ST. LOUIS (AP) — Patricia C. McKissack, a prolific author of children’s books on African-American history, folklore and stories, has died. She was 72.
McKissack, of the St. Louis suburb of Chesterfield, collapsed Friday at a restaurant where she was having dinner with the eldest of her three sons, Fredrick McKissack Jr. The St. Louis Post-Dispatch (http://bit.ly/2oU9tOh ) reports she was taken to a hospital where she was pronounced dead of cardio-respiratory arrest.
McKissack and her husband, Fredrick McKissack, published more than 100 books. Fredrick McKissack Jr. said his parents shared a “missionary zeal” to write about African-American characters “where there hadn’t been any before.”
Patricia McKissack’s “The Dark-Thirty: Southern Tales of the Supernatural” won a Newbery Honor and the King Author Award in 1993. That year she and her husband also won a King Honor for “Sojourner Truth: Ain’t I a Woman?”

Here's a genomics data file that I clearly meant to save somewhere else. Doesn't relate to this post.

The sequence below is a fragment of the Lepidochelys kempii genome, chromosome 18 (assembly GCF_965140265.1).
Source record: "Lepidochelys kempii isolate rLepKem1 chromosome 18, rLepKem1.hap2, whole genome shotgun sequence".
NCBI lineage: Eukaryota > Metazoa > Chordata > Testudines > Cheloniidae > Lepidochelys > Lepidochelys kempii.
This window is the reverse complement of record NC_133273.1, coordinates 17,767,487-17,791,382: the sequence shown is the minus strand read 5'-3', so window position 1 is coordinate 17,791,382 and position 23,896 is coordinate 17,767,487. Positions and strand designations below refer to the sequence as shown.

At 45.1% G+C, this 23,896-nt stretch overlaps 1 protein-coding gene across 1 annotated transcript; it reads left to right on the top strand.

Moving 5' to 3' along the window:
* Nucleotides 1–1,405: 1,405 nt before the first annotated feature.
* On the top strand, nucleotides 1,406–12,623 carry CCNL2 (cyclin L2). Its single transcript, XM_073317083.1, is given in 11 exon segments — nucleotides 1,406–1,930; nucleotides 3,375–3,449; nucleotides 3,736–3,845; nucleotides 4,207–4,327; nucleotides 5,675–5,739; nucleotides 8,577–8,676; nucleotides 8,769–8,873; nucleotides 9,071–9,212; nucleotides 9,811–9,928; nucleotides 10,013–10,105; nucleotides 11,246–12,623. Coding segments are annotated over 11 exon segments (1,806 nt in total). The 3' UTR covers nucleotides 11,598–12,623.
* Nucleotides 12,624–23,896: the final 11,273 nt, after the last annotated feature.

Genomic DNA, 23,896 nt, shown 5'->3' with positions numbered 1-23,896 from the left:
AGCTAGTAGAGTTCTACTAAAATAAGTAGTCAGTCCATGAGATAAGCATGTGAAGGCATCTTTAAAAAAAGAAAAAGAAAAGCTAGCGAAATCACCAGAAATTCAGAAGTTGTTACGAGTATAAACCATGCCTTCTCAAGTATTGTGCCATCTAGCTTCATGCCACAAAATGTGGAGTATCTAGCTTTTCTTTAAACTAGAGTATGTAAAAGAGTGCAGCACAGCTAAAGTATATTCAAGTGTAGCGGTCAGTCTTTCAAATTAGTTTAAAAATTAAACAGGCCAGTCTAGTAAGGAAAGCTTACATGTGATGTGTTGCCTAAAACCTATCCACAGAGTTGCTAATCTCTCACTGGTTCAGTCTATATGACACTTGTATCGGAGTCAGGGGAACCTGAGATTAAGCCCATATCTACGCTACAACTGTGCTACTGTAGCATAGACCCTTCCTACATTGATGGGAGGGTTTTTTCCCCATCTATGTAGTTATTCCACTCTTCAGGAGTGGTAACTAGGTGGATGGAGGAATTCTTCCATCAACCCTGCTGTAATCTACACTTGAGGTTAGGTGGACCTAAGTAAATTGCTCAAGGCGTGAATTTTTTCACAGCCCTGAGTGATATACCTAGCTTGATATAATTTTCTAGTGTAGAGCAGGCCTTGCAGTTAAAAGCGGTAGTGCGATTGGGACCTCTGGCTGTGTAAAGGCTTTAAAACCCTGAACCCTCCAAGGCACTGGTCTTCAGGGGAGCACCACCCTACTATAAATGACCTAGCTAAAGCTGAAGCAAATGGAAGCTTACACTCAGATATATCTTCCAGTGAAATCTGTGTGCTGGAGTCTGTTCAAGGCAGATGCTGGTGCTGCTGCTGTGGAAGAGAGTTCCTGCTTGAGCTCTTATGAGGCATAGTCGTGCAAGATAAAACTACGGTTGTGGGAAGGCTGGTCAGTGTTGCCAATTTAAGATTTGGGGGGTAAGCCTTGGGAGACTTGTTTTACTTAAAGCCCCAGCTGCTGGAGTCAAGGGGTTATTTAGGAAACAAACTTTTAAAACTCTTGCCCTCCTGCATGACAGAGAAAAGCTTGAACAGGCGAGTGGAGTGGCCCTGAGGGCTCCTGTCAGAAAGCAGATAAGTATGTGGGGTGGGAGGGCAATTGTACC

Her latest book, “Let’s Clap, Jump, Sing & Shout; Dance, Spin & Turn It Out!” came out in January, a collection of rhymes, songs and more from African-American childhoods.
Patricia McKissack was born on Aug. 9, 1944, in Smyrna, Tennessee. She taught English and became a children’s book editor at Concordia Publishing before turning to writing, along with her husband, a civil engineer.
After he died in 2013, she told the Post-Dispatch that although her name was the only one on most of the fiction titles, they shared in the work.
“We were a team,” she said.
Funeral arrangements are pending. In addition to her three sons, McKissack is survived by a brother and a sister.
Information from: St. Louis Post-Dispatch, http://www.stltoday.com